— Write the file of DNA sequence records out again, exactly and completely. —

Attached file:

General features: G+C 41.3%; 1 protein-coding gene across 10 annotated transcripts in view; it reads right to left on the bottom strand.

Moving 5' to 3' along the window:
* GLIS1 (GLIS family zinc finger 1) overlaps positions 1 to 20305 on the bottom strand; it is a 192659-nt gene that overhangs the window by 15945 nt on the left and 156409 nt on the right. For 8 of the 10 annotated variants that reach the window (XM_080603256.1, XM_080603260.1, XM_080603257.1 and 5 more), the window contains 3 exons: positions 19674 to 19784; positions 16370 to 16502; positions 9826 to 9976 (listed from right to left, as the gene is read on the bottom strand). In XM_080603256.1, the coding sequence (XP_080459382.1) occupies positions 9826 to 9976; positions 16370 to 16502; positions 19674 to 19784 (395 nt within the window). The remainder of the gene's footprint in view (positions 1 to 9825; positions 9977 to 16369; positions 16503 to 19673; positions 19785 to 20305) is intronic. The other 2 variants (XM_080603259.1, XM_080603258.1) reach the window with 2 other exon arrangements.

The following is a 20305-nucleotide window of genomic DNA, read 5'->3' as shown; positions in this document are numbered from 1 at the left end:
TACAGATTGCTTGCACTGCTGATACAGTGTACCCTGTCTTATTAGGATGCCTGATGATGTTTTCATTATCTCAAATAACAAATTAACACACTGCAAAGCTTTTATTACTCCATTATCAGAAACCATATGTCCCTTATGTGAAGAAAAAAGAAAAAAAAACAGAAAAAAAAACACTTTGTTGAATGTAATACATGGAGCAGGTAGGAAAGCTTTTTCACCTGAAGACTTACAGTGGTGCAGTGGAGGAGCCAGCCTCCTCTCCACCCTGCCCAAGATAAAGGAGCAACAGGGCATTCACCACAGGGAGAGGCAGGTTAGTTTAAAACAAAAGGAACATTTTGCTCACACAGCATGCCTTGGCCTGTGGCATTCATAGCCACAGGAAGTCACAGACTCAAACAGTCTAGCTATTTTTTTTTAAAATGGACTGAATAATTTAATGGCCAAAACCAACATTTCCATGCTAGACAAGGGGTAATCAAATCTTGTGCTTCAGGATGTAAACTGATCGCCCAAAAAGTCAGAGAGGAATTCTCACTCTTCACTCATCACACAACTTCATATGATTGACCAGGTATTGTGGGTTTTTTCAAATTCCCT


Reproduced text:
General features: G+C 41.3%; 1 protein-coding gene across 10 annotated transcripts in view; it reads right to left on the bottom strand.

Moving 5' to 3' along the window:
* GLIS1 (GLIS family zinc finger 1) overlaps positions 1 to 20305 on the bottom strand; it is a 192659-nt gene that overhangs the window by 15945 nt on the left and 156409 nt on the right. For 8 of the 10 annotated variants that reach the window (XM_080603256.1, XM_080603260.1, XM_080603257.1 and 5 more), the window contains 3 exons: positions 19674 to 19784; positions 16370 to 16502; positions 9826 to 9976 (listed from right to left, as the gene is read on the bottom strand). In XM_080603256.1, the coding sequence (XP_080459382.1) occupies positions 9826 to 9976; positions 16370 to 16502; positions 19674 to 19784 (395 nt within the window). The remainder of the gene's footprint in view (positions 1 to 9825; positions 9977 to 16369; positions 16503 to 19673; positions 19785 to 20305) is intronic. The other 2 variants (XM_080603259.1, XM_080603258.1) reach the window with 2 other exon arrangements.

The following is a 20305-nucleotide window of genomic DNA, read 5'->3' as shown; positions in this document are numbered from 1 at the left end:
TACAGATTGCTTGCACTGCTGATACAGTGTACCCTGTCTTATTAGGATGCCTGATGATGTTTTCATTATCTCAAATAACAAATTAACACACTGCAAAGCTTTTATTACTCCATTATCAGAAACCATATGTCCCTTATGTGAAGAAAAAAGAAAAAAAAACAGAAAAAAAAACACTTTGTTGAATGTAATACATGGAGCAGGTAGGAAAGCTTTTTCACCTGAAGACTTACAGTGGTGCAGTGGAGGAGCCAGCCTCCTCTCCACCCTGCCCAAGATAAAGGAGCAACAGGGCATTCACCACAGGGAGAGGCAGGTTAGTTTAAAACAAAAGGAACATTTTGCTCACACAGCATGCCTTGGCCTGTGGCATTCATAGCCACAGGAAGTCACAGACTCAAACAGTCTAGCTATTTTTTTTTAAAATGGACTGAATAATTTAATGGCCAAAACCAACATTTCCATGCTAGACAAGGGGTAATCAAATCTTGTGCTTCAGGATGTAAACTGATCGCCCAAAAAGTCAGAGAGGAATTCTCACTCTTCACTCATCACACAACTTCATATGATTGACCAGGTATTGTGGGTTTTTTCAAATTCCCT